The BBC in the UK are currently screening a archaeology series exploring the idea that the Neolithic peoples in the Orkney Isles (North of Scotland) were the cultural capital of the British Isles. There's evidence to show that the high standard of culture predated Stonehenge.
I have this fictional idea that this advanced culture was based on a superior understanding of mathematics.
The ancient Orcadians could:
- predict the seasons
- understood the phases of the moon and their effect on the tides
- estimate how many stones of what sizes could build a house
- estimate how many fish would see a family through the winter
- have a good idea of their worth of their goods in trade
In general, an appreciation of maths makes life more predictable.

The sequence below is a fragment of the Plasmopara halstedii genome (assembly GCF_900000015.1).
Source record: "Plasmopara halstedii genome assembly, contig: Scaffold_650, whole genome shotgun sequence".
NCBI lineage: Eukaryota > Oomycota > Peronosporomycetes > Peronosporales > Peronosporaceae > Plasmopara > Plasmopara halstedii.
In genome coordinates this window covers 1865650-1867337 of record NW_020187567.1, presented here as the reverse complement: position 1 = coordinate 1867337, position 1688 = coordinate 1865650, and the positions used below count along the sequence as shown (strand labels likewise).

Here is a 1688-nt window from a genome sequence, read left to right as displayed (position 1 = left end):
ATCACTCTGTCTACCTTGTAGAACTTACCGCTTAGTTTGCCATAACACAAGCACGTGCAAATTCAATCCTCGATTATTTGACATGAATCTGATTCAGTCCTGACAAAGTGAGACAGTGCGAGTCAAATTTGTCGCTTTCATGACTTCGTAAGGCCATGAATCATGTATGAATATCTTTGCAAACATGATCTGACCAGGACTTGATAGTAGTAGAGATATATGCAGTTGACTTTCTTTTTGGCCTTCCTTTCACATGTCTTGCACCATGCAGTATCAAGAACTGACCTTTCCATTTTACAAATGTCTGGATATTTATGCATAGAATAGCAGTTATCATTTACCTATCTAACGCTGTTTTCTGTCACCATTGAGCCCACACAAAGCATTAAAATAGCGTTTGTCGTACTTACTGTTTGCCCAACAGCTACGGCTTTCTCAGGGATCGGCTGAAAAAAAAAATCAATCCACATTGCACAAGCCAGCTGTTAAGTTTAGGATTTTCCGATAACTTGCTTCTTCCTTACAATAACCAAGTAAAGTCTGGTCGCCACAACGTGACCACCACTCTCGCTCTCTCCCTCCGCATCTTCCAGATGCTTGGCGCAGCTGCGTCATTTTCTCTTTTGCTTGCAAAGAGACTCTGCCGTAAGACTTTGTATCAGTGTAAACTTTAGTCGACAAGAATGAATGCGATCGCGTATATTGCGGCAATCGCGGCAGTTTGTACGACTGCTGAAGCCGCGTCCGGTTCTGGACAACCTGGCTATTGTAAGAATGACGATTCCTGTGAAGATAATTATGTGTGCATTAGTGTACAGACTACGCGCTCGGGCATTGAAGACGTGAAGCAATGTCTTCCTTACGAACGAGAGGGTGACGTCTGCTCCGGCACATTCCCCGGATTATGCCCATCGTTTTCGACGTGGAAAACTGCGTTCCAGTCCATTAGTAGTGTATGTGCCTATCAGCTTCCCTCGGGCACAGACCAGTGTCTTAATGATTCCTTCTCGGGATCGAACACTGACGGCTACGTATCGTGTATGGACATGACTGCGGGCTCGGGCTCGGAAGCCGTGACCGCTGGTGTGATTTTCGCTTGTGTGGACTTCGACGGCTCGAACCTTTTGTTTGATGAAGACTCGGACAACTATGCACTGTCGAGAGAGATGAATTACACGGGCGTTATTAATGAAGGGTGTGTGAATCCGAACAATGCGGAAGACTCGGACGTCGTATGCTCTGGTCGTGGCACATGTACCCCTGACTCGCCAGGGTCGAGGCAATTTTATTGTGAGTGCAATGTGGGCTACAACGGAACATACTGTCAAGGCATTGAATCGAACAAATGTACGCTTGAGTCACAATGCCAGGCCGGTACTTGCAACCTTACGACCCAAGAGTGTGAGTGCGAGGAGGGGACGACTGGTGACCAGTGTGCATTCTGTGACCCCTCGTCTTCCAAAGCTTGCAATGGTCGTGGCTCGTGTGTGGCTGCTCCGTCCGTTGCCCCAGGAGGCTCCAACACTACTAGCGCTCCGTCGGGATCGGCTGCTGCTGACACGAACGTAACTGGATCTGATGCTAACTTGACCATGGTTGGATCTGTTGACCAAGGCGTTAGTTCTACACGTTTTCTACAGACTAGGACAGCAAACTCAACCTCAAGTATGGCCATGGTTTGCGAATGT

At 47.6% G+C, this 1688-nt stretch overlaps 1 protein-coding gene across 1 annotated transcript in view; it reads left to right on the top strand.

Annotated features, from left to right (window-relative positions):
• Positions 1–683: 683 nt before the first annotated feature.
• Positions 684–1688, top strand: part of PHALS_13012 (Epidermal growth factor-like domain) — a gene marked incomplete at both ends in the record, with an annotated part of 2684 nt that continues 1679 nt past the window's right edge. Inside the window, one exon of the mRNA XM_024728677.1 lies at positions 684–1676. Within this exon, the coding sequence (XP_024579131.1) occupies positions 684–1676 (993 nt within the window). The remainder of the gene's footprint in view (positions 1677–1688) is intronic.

In order to aid their relationship with tribes on the mainland, they need to convey this new concept to them, they need to teach numeracy and the communicate the advantages they bring to those others who manage nothing more than "making do" in their own settlements.
And here comes the stumbling block I have in this story.
How can the leaders of a more advanced tribe teach others, what strategies can be used to transfer this new knowledge onto others so that civilisation as a whole can grow and evolve on cultural and technological level?
Although I'm using numeracy as the example here, at heart this is a question of skills/knowledge transfer in Neolithic times.